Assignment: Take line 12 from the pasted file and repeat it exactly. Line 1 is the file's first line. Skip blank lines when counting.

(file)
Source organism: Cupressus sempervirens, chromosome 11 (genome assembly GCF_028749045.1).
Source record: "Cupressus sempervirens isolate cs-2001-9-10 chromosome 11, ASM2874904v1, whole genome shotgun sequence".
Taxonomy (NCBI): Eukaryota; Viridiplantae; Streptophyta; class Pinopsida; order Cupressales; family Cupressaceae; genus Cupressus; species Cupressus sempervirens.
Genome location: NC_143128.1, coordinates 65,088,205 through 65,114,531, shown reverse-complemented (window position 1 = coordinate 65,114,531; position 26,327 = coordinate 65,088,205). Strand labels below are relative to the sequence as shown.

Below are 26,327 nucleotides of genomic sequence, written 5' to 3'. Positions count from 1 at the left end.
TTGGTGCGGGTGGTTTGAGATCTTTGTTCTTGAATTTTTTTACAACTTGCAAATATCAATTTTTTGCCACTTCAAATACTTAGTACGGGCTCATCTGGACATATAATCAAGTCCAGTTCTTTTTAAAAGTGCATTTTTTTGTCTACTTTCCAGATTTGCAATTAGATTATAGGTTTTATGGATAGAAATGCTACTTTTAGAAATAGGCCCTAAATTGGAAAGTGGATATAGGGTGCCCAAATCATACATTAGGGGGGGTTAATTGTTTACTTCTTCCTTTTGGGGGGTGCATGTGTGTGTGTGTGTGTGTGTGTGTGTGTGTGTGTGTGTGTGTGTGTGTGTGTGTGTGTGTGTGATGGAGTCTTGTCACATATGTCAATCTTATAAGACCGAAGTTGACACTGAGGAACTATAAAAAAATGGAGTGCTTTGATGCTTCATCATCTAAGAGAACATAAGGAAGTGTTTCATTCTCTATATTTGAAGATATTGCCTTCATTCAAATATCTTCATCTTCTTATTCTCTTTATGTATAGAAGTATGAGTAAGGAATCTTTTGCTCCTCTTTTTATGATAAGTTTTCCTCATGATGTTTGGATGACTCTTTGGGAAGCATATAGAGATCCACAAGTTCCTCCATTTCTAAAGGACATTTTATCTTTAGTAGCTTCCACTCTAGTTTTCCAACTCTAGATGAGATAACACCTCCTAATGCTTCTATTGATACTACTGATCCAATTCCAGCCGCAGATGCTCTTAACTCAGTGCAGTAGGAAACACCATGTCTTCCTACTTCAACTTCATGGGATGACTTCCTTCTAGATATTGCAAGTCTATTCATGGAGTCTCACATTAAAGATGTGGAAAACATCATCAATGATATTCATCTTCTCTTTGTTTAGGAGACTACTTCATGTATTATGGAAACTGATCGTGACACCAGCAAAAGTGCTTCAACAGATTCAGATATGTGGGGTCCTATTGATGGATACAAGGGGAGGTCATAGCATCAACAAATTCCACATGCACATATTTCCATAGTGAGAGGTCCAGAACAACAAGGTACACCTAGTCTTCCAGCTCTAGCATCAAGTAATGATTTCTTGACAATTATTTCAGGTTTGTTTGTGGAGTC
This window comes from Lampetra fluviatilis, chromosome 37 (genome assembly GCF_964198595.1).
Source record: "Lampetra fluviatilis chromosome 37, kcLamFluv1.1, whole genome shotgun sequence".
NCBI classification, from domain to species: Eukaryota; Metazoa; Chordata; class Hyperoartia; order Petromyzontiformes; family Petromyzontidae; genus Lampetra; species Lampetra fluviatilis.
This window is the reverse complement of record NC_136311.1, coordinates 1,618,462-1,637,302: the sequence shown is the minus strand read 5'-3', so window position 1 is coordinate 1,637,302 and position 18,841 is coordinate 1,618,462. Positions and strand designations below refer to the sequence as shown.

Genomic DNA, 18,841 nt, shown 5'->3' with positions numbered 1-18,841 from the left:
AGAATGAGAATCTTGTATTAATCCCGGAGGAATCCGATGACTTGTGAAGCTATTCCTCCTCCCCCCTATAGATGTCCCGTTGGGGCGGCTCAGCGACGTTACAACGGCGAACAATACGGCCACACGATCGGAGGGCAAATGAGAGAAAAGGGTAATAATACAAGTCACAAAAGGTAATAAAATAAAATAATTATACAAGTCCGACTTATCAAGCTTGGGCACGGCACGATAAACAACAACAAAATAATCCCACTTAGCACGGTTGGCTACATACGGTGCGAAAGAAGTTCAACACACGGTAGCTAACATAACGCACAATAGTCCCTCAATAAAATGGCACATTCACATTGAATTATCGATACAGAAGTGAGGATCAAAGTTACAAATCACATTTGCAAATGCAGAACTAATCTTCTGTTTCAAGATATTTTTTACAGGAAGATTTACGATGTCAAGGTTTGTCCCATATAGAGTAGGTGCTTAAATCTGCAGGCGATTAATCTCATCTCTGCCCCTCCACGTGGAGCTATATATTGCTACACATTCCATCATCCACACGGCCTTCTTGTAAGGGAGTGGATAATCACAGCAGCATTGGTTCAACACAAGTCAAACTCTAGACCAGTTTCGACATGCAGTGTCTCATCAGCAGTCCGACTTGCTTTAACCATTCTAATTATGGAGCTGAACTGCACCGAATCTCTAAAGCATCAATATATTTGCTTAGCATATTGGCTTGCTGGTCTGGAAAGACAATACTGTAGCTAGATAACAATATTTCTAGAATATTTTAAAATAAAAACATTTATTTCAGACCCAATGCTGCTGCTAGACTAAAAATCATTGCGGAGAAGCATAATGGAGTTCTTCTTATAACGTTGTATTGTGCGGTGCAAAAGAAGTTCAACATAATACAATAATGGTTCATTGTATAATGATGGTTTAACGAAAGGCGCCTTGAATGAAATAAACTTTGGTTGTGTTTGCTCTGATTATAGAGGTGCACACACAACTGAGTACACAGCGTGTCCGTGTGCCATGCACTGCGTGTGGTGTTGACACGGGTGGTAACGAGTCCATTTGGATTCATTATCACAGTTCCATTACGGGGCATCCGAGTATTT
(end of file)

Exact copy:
AGAATGAGAATCTTGTATTAATCCCGGAGGAATCCGATGACTTGTGAAGCTATTCCTCCTCCCCCCTATAGATGTCCCGTTGGGGCGGCTCAGCGACGTTACAACGGCGAACAATACGGCCACACGATCGGAGGGCAAATGAGAGAAAAGGGTAATAATACAAGTCACAAAAGGTAATAAAATAAAATAATTATACAAGTCCGACTTATCAAGCTTGGGCACGGCACGATAAACAACAACAAAATAATCCCACTTAGCACGGTTGGCTACATACGGTGCGAAAGAAGTTCAACACACGGTAGCTAACATAACGCACAATAGTCCCTCAATAAAATGGCACATTCACATTGAATTATCGATACAGAAGTGAGGATCAAAGTTACAAATCACATTTGCAAATGCAGAACTAATCTTCTGTTTCAAGATATTTTTTACAGGAAGATTTACGATGTCAAGGTTTGTCCCATATAGAGTAGGTGCTTAAATCTGCAGGCGATTAATCTCATCTCTGCCCCTCCACGTGGAGCTATATATTGCTACACATTCCATCATCCACACGGCCTTCTTGTAAGGGAGTGGATAATCACAGCAGCATTGGTTCAACACAAGTCAAACTCTAGACCAGTTTCGACATGCAGTGTCTCATCAGCAGTCCGACTTGCTTTAACCATTCTAATTATGGAGCTGAACTGCACCGAATCTCTAAAGCATCAATATATTTGCTTAGCATATTGGCTTGCTGGTCTGGAAAGACAATACTGTAGCTAGATAACAATATTTCTAGAATATTTTAAAATAAAAACATTTATTTCAGACCCAATGCTGCTGCTAGACTAAAAATCATTGCGGAGAAGCATAATGGAGTTCTTCTTATAACGTTGTATTGTGCGGTGCAAAAGAAGTTCAACATAATACAATAATGGTTCATTGTATAATGATGGTTTAACGAAAGGCGCCTTGAATGAAATAAACTTTGGTTGTGTTTGCTCTGATTATAGAGGTGCACACACAACTGAGTACACAGCGTGTCCGTGTGCCATGCACTGCGTGTGGTGTTGACACGGGTGGTAACGAGTCCATTTGGATTCATTATCACAGTTCCATTACGGGGCATCCGAGTATTT